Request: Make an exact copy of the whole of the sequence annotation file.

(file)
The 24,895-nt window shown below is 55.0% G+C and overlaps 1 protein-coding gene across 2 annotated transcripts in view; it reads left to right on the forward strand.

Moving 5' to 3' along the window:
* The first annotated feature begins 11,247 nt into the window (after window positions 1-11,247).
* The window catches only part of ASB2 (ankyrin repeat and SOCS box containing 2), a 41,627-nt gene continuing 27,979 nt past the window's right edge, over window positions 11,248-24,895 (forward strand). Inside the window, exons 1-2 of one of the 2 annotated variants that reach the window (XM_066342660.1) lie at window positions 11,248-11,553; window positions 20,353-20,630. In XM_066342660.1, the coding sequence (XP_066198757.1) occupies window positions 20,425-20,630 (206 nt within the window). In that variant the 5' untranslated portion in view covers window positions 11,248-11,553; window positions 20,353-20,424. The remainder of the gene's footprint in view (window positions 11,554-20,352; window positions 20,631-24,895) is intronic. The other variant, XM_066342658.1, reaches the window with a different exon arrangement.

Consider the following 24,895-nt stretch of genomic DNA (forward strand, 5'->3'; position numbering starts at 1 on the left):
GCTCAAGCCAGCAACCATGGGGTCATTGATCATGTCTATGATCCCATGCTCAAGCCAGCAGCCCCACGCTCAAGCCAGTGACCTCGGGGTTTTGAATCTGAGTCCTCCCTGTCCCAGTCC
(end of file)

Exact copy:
The 24,895-nt window shown below is 55.0% G+C and overlaps 1 protein-coding gene across 2 annotated transcripts in view; it reads left to right on the forward strand.

Moving 5' to 3' along the window:
* The first annotated feature begins 11,247 nt into the window (after window positions 1-11,247).
* The window catches only part of ASB2 (ankyrin repeat and SOCS box containing 2), a 41,627-nt gene continuing 27,979 nt past the window's right edge, over window positions 11,248-24,895 (forward strand). Inside the window, exons 1-2 of one of the 2 annotated variants that reach the window (XM_066342660.1) lie at window positions 11,248-11,553; window positions 20,353-20,630. In XM_066342660.1, the coding sequence (XP_066198757.1) occupies window positions 20,425-20,630 (206 nt within the window). In that variant the 5' untranslated portion in view covers window positions 11,248-11,553; window positions 20,353-20,424. The remainder of the gene's footprint in view (window positions 11,554-20,352; window positions 20,631-24,895) is intronic. The other variant, XM_066342658.1, reaches the window with a different exon arrangement.

Consider the following 24,895-nt stretch of genomic DNA (forward strand, 5'->3'; position numbering starts at 1 on the left):
GCTCAAGCCAGCAACCATGGGGTCATTGATCATGTCTATGATCCCATGCTCAAGCCAGCAGCCCCACGCTCAAGCCAGTGACCTCGGGGTTTTGAATCTGAGTCCTCCCTGTCCCAGTCC